Here’s something you might not expect from a pair of Beats buds: these babies love acoustic music. From the lyrical horns and piano in Sinatra’s “Luck Be a Lady” to the gentle touch of strings and sincere vocals in Nickel Creek’s “Reasons Why,” you’ll enjoy some sweet moments in the organic section of your favorite tracks. There’s some good detail on display, and you’ll have no trouble hearing the little affectations in the background of even complex tunes.
The Beats Studio aren’t without some bass punch, either, offering solid thump in the sub-bass region of 808 kick drums when called upon in electronic and hip-hop tunes. That’s on full display in songs like Daft Punk’s “Doing It Right” (RIP), one of the recommended tracks from Beats’ PR team.
As I eased into the lighter sound, I found plenty to enjoy in my library.
Where they come up a bit short for me is in the upper bass and midrange, where the lack of warmth takes some getting used to. Even for dialogue on shows like New Girl, I wished for some more body in the lower mids, and less of a crispy snap. That’s especially true after coming down from the high of Sony’s warm, clear, and detail-laden WF-1000XM4 (bad timing there), and they also come up short against the Powerbeats Pro, lacking some of their warmth and precision. That said, they’re also much cheaper than either pair, and handily beat the similarly priced standard AirPods.
Overall, I think most people will be satisfied with what Beats has on offer here. While they lack the powerful thump of the pre-Apple Beats sound, they also leave behind the muddy muck that rode along with it. And as I eased into the lighter sound, I found plenty to enjoy in my library.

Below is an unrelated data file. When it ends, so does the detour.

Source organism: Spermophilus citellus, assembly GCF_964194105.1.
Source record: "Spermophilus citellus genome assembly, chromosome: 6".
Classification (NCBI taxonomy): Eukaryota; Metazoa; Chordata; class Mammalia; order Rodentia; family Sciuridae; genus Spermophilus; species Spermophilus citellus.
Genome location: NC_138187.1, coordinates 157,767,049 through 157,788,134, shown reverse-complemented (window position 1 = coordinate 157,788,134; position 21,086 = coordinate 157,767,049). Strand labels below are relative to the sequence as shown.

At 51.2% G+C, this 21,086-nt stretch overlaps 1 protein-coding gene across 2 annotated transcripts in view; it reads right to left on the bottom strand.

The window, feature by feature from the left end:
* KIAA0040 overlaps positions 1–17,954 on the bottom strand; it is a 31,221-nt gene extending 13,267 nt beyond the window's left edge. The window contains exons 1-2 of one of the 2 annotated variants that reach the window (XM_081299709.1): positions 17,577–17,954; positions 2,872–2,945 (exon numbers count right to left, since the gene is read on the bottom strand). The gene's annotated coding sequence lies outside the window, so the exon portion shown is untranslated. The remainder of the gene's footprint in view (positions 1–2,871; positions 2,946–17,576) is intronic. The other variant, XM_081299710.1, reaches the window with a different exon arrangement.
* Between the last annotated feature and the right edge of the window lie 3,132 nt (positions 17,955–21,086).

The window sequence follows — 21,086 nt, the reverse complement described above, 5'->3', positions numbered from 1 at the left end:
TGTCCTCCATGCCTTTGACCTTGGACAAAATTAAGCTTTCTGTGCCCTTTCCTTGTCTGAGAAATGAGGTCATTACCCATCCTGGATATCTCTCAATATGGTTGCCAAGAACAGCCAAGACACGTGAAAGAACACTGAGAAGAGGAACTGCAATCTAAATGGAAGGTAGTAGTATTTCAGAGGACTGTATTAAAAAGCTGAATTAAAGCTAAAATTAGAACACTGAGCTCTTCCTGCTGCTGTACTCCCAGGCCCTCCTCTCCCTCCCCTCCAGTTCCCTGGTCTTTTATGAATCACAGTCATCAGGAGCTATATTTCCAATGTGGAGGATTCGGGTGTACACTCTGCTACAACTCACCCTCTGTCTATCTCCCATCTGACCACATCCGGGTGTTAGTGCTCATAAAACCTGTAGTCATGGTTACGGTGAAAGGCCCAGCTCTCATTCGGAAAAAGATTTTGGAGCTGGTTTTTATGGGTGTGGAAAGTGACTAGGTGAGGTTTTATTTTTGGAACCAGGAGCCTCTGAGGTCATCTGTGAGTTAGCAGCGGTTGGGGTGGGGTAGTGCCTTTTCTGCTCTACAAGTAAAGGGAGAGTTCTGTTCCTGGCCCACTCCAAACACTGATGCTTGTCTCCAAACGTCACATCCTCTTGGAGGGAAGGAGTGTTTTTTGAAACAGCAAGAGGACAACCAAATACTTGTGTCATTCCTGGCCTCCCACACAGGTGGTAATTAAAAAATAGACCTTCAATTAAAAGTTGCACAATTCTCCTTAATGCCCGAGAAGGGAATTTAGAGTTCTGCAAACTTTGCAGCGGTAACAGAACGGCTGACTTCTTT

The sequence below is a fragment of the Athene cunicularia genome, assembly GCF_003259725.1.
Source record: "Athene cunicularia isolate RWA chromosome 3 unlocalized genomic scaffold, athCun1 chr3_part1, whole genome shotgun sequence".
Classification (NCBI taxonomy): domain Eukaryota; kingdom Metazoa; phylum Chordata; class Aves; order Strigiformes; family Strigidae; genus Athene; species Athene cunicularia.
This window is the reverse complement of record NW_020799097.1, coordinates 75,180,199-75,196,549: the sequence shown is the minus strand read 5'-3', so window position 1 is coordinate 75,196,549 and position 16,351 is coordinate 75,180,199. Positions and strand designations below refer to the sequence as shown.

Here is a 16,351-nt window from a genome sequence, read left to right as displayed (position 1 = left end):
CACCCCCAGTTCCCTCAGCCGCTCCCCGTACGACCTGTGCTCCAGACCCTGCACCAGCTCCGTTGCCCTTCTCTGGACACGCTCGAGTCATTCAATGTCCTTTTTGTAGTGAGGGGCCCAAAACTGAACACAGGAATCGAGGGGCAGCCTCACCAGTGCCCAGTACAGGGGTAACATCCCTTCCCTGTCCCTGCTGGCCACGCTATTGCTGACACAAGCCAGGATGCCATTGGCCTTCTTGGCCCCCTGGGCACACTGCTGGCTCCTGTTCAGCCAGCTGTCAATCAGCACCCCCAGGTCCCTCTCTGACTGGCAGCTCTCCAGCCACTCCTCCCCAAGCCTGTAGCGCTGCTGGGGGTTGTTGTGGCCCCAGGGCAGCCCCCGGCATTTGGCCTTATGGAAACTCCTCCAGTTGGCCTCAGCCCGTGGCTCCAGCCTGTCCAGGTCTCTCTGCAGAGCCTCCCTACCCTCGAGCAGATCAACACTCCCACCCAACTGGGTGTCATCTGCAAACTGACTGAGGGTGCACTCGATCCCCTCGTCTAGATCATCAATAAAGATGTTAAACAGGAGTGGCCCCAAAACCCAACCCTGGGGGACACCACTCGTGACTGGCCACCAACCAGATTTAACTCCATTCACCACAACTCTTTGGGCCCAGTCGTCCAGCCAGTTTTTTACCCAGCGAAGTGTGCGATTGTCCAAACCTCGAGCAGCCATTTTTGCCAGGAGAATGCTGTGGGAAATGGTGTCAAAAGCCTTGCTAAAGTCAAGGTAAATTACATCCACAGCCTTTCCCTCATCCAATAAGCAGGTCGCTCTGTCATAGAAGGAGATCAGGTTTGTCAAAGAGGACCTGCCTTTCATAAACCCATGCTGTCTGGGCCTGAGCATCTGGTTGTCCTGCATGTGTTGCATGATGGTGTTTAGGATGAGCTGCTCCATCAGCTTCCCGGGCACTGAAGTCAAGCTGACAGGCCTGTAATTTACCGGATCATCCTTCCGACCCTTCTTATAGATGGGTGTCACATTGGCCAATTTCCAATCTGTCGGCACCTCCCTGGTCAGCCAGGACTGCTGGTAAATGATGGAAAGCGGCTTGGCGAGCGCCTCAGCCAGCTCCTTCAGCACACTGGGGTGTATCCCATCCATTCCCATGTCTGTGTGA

Call quality is also quite good. While I didn’t have a chance to use them in extremely noisy environments I took several calls with one bud and both buds at once with no distortion or clarity troubles.
Effective noise canceling for the money
At just under $150, one doesn’t expect the moon from the Beats Studio’s active noise canceling (ANC), and indeed they don’t match up with flagship pairs like the Jabra Elite 85t and Apple’s own AirPods Pro, let alone top dogs in Bose’s QuietComfort or Sony’s WF-1000XM4. That shouldn’t be the bar here, though—less than a year ago, I’d be shocked to see ANC from any name-brand pair at this price. What’s more, the Beats Studio hold their own, especially for lower drone sounds.
Using my usual Airplane test, a YouTube video with 10 hours of engine-only flight noise, the Beats Studio did well dulling the drone, especially when you spill a bit of music into the mix. They’re less effective with high-register sounds, especially voices and mouse clicks, which seep through relatively easily, even with a bit of light music playing.
That said, I was pleasantly surprised to hear how well the earbuds rose to the occasion when I turned on my leaf blower during some yard work. I didn’t even consider raising the volume to offset the noisy device and was almost confused at how little came through. Beats says the microphones are designed to ramp up ANC depending on the exterior sounds, so it appears it works better with louder high-register noises when called upon. That, alongside the comfy and secure fit, makes the Beats Studio ideal buds for your weekend yard excursions.
There are plenty of design elements that scream Apple AirPods, but the hands-free Siri for iPhone users is perhaps the biggest callout there, making it easy to raise the assistant for all sorts of tasks. Android users can also easily swap one of the buds’ long-press controls from within the app to call up a voice assistant—currently the only reprogrammable control function.
Solid battery life
Beats could have phoned it in for battery and gone with the same 5 max hours of previous Apple buds (including the pricier Pro), or tried to go big with the powerful 9 hours of the Powerbeats Pro which, at the time of their release, blew the pants off most competitors. With 5 hours of playback with ANC, and 8 hours without, the Beats Studio are somewhere in the middle, riding the line between respectable and next-gen. There’s only one slight caveat to what is otherwise impressive battery life for the price, and that’s the charging case.